This module begins with a critical examination of Rene Descartes' justly celebrated Meditations on First Philosophy (published, originally, in 1641). This work not only provides a comprehensive account of Descartes' philosophical system, but also constitutes an admirable introduction to The Theory of Knowledge and to Metaphysics. Thus, Descartes' fundamentally Rationalist account of our knowledge of the external world is duly contrasted with the Empiricist accounts offered by such Twentieth Century Philosophers as Bertrand Russell and A.J.Ayer; while Descartes' Dualism is compared with the other major metaphysical doctrines, namely, Idealism, Phenomenalism and contemporary Physicalism. The module concludes with a survey of what is, perhaps, the most perplexing of metaphysical problems, namely, The Problem of Freewill and Determinism.
This module appears in the following module collections.
Total Contact Hours: 20
Method of assessment
Essay 1 – 45%
Essay 2 – 45%
Seminar Performance – 10%
Ayer, A.J. The Central Questions of Philosophy, London: MacMillan
Descartes, R. Meditations on First Philosophy, Cambridge: Cambridge University Press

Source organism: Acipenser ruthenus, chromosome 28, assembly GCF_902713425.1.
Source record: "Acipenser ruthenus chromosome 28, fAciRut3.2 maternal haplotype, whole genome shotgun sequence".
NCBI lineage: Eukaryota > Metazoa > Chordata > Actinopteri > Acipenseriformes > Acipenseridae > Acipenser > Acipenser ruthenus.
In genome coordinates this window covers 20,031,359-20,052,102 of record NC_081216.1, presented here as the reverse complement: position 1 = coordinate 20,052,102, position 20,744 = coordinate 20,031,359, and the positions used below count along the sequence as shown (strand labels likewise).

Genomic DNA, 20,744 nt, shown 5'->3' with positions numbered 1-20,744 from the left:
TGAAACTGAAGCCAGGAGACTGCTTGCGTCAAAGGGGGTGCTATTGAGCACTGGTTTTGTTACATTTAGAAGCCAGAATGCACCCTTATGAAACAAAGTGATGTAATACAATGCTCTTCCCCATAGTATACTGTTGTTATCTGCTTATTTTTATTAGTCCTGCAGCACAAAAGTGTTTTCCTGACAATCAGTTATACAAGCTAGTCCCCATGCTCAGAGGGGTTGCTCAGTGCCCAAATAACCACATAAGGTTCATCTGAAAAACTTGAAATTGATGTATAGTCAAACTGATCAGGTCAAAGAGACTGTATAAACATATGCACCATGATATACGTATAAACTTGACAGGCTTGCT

Hospers, J. Introduction to Philosophical Analysis, London: Routledge
Kenny, A. (2006), The Rise of Modern Philosophy, Oxford: Oxford University Press
Russell, B. The Problems of Philosophy, Oxford: Oxford University Press
See the library reading list for this module (Canterbury)
On successfully completing the module students will be able to:
Demonstrate familiarity with the basic terminology required for the analysis and evaluation of argument;
Demonstrate appreciation of Descartes' Method of Doubt and the 'Cognito' argument;
Demonstrate appreciation of Descartes' arguments for the existence of God;
Demonstrate appreciation of Descartes' own account of perceptual knowledge;
Demonstrate a basic understanding of Cartesian Dualism, Idealism, and Phenomenalism, as well as the main arguments for and against them.
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Credit level 4. Certificate level module usually taken in the first stage of an undergraduate degree.
- ECTS credits are recognised throughout the EU and allow you to transfer credit easily from one university to another.
- The named convenor is the convenor for the current academic session.
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